Phone: (281) 628-7442
Fax: (346) 335 9270

Sports Medicine Topics


  1. Trauma to the brain caused by a blow to the head (normally the brain is cushioned by a layer of fluid, but a hard hit may cause the brain to hit up against the skull, causing bruising/swelling.)
  2. Characterized by confusion, memory loss, headache, unsteadiness, nausea, vomiting, lightheadedness, and possibly loss of consciousness – any one of these or all of these can be present.
  3. Most important is that your CHILD NEEDS TO BE TAKEN OUT OF THE GAME RIGHT AWAY AND NOT SENT BACK IN UNTIL CLEARED BY US!  Discuss this with your child in case they are at a game or practice where you’re not present.  It is non-negotiable.
  4. If there has been any loss of consciousness, medical care should be obtained immediately.  Otherwise, the player can be observed for several hours after the injury at home.
  5. Subsequent symptoms can include headaches, fatigue, lack of concentration, difficulty performing in school, nausea, irritability, tearfulness, poor sleep, moodiness.
  6. While most concussions are simple, and resolve spontaneously over the course of several days, concussion symptoms can be prolonged – anywhere from one day to several months until full recovery.  It is hard to predict the course in each individual child.

When to worry:

  1. Increasing headache, recurrent vomiting, radical changes in behavior, unsteadiness
  2. Post-concussive symptoms that are very prolonged or preventing your child from resuming normal activities – i.e. tearfulness, fatigue etc.
  3. Once your child has stopped having any symptoms at all it should be a full 2 weeks before they return to sports, including sports that don’t have contact – they need to rest.  We have a conservative approach.  Our goal is to avoid every seeing second impact syndrome (where a child gets another injury after having a concussion and has a much more serious brain injury).

When to come in:

  1. The day after the concussion occurs, have your child checked and guidelines reviewed
  2. Re-examination once all symptoms have been completely resolved for two weeks – we will help guide you on a return to activities and school.

What to expect/how to treat:

  1. Fatigue, headaches, difficulty concentrating, tearfulness, trouble sleeping.
  2. Initially treat headaches with acetaminophen, once your child has been seen and cleared of serious injury switch to ibuprofen; rest when he/she is tired, and return to activity gradually as tolerated (i.e. shorter school days when they first return).  Counsel your child not to get frustrated if they are unable to do schoolwork for some time, we will help notify the school and teachers of what your child is capable of doing.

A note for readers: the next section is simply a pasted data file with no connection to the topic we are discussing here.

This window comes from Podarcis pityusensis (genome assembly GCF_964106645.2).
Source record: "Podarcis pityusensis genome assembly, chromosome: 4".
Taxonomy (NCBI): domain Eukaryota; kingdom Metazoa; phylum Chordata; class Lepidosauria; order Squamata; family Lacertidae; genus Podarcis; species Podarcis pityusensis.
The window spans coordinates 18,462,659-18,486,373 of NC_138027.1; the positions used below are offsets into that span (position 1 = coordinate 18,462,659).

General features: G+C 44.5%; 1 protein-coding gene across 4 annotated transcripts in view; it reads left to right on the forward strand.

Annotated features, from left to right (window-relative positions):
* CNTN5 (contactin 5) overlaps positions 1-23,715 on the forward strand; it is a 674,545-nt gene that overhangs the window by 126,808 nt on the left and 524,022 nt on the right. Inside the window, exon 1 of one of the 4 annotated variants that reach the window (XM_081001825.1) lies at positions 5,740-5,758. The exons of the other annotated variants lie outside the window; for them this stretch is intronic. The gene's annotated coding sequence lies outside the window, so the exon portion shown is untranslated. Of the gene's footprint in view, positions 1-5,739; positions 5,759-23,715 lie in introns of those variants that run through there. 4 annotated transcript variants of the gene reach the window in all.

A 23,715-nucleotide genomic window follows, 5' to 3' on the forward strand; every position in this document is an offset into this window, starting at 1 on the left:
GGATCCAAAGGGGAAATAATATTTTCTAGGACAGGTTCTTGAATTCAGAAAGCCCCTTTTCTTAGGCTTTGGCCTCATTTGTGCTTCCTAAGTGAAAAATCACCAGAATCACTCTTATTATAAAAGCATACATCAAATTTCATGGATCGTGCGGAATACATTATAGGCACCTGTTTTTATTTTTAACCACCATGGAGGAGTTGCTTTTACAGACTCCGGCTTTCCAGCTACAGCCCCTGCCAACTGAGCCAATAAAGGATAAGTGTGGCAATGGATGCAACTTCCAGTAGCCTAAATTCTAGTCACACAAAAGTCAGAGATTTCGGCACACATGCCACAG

3. Past advice generally consisted of PHYSICAL REST; we now know that MENTAL REST is essential to recovery.  This means no television, reading, schoolwork, video games, or texting until the headaches have subsided.  Your child will not like this recommendation, but will recover faster if followed.

Return to play protocol:

  1. No activity, complete rest until all symptoms have resolved.  Once asymptomatic, proceed to level 2.
  2. Light aerobic exercise such as walking or stationary cycling, no resistance training.
  3. Sport specific exercise- for example, skating in hockey, running in soccer, progressive addition of resistance training at steps 3 or 4.
  4. Non-contact training drills.
  5. Full contact training after medical clearance.
  6. Game play.

If any post-concussive symptoms occur, the patient should drop back to the previous asymptomatic level and try to progress again after 24 hours.

What is Impact Testing?

  1. Objective testing of a child’s cognitive function using a computerized program – it is a way to gauge the impact of the concussion and help decide when a child is ready to return to play.  This is best done when symptoms have resolved, to confirm resolution of cognitive symptoms.
  2. Call us for more information on where to have this done.  Some high schools have begun doing baseline testing in all their athletes.  This should be considered in all athletes competing in contact sports, particularly football, ice hockey, soccer, wrestling and basketball.

For more information, visit www.concussionsafety.com.

Types of head injuries:
SCALP injury: most head injuries only damage the scalp (a cut, scrape, bruise or swelling.) These injuries are common in young children as they learn to walk and climb. Big lumps and bruises can occur with minor injuries because there is a large blood supply to the face and scalp. For the same reason, small cuts may bleed a lot. Applying ice will minimize swelling.

SKULL FRACTURE: Only 1-2% of children with head injuries will get a skull fracture. Usually these are caused by falls from a significant height. Often there are no other symptoms other than swelling at the site of the injury, and perhaps a headache. Most skull fractures occur without any injury to the brain, and they heal easily.

CONCUSSION: A concussion is a mild injury to the brain that changes how the brain normally works. It is usually caused by a sudden blow or jolt to the head. Many children hit their heads without causing a concussion. The most common signs of a concussion can include a headache, vomiting, dizziness, acting dazed or being knocked out. A person does NOT need to lose consciousness to have had a concussion. Following a concussion, some children have ongoing symptoms such as mild headaches, dizziness, thinking difficulties, school problems or emotional changes for several days to weeks.